The agreement between the Allies and a vanquished Germany required the latter to leave all occupied territories in Western Europe within two weeks and surrender 5,000 guns, 25,000 machine guns and 1,700 planes.
Big Ben sounded in Parliament Square to ring in the news as thousands gathered in Westminster and outside Buckingham Palace roaring in celebration, sparking three days of jubilation across Britain, with members of the public climbing the lions in Trafalgar Square and tearing down advertising hoardings appealing for investment in war bonds to burn on bonfires.
How is the centenary being marked this year?
Appropriately, Armistice Day coincides with Remembrance Sunday for its centenary, the latter always held on the second Sunday in November, regardless of the date.
Events will be held across Britain but the centrepiece will be the National Service of Remembrance at the Cenotaph in Whitehall, central London, paying respect to the men and women of Britain and the Commonwealth who served in the First and Second World Wars and in subsequent conflicts since.
The Royal Family, Britain’s political leaders and representatives of the Armed Forces will all be in attendance.
Royal British Legion detachments will march from Wellington Barracks near St James’s Park at 10am to reach the Cenotaph for 11am, where a two-minutes’ silence will be observed, marked by the firing of guns from the King’s Troop on Horse Guards Parade.
Read the full Independent article here.
Armistice Day was declared on 11 November 1918 and Big Ben sounded on the hour at 11am – the eleventh hour of the eleventh day of the eleventh month. This weekend’s two-minute silence will commence at precisely that time, marking exactly 100 hundred years to the second the First World War came to an end.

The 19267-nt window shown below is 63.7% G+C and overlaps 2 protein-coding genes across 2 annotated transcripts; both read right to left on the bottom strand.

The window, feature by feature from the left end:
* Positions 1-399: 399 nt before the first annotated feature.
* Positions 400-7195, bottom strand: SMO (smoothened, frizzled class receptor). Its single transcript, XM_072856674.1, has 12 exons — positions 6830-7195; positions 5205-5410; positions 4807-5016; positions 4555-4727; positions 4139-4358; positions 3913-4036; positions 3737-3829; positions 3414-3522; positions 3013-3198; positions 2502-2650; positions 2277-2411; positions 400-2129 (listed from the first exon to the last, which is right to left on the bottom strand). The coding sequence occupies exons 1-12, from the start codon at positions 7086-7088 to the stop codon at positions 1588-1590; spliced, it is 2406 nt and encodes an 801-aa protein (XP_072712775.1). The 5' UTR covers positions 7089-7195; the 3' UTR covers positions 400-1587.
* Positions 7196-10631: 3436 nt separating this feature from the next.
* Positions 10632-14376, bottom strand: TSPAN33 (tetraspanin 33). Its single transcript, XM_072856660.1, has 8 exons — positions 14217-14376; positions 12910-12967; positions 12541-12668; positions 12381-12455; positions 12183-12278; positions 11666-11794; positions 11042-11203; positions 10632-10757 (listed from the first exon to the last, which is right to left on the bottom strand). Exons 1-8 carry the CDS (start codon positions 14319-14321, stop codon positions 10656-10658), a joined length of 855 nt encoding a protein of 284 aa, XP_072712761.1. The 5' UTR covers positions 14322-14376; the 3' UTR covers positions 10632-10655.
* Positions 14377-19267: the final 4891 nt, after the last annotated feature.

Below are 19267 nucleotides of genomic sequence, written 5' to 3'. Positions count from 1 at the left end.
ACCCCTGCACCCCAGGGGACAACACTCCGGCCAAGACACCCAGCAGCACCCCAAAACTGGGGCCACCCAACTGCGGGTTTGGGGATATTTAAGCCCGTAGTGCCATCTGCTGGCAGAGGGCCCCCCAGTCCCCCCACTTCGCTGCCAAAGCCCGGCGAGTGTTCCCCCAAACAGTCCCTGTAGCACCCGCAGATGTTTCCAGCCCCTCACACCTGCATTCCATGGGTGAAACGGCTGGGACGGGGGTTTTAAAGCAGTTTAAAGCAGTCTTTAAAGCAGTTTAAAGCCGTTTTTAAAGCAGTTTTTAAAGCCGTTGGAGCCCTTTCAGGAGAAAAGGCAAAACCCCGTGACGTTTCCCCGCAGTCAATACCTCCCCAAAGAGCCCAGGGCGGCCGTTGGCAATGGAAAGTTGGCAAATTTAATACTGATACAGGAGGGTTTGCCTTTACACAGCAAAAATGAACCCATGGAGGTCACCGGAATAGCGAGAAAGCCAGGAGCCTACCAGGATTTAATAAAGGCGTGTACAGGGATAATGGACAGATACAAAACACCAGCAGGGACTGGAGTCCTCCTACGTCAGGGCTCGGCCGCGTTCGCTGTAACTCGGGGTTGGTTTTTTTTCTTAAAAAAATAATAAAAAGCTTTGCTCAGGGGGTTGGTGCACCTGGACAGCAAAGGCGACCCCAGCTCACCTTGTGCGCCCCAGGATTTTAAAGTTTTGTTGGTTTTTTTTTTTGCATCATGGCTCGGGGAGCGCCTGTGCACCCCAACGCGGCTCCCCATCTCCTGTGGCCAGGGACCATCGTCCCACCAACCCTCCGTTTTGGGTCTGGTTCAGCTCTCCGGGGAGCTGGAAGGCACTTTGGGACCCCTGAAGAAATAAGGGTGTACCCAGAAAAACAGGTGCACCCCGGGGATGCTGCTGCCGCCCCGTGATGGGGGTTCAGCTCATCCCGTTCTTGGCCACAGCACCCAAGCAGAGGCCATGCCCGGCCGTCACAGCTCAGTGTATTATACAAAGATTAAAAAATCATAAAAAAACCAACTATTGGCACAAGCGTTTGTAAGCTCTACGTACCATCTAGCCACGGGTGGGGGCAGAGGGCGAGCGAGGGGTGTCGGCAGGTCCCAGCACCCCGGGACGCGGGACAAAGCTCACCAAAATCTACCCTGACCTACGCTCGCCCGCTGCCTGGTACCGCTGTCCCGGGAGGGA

We’ve rounded up some of our very own heroes, two who battled in war, and two who are more personal to home…
“Born on the 18th April 1896, Samuel George Mason, 5th of 7 children. When he was just 7, his father died and his Mother found it very hard with 7 children, so sent the last three to homes. Grandad Sam went to Dr Barnardo’s when he was 8 years old on the 4/8/1905. On the 22/6/1905 he was sent to Canada, and the first farm he went to was not very nice and he was ill treated. A farmer in the same town took him on and he was very happy there. Onn the 22/9/1914 he joined the 5th Canadian Mounted Rifle where he was sent to the front to fight in the great war (World War 1).
When he was wounded his best friend was next to him and he carried him off the battle field not knowing that he was dead. The friends father was a jeweller and gave my Grandad a Waltham pocket watch (which I still have) for caring enough to carry his son off the battlefield. His injuries were horrific and he was operated on in the battlefield and they did the best they could for him. He never said much about his time in the war other than it was very cold in the trenches.“
Simon Handley – ‘My Dad’
“My picture is of my Dad, he is my Hero as he has always been there for me and taught me so much. He has always been there for my sisters and also kept positive during the bad times. He is more than a dad to me more like my best friend.”
Paige Jarvis – ‘My Nephew’
Bradley Jarvis, Paige’s young nephew has had diabetes for 5 1/2 years. On a daily basis he has to carry around needles for his diabetes, visiting the nurse on a regular basis. We think Bradley is a superstar and brave boy! Here’s a short clip of Bradley telling us more about his diabetes and what he has to do on a daily basis – what a little hero! Click this link to watch Bradley tell us what he has to do on a daily basis to manage his diabetes.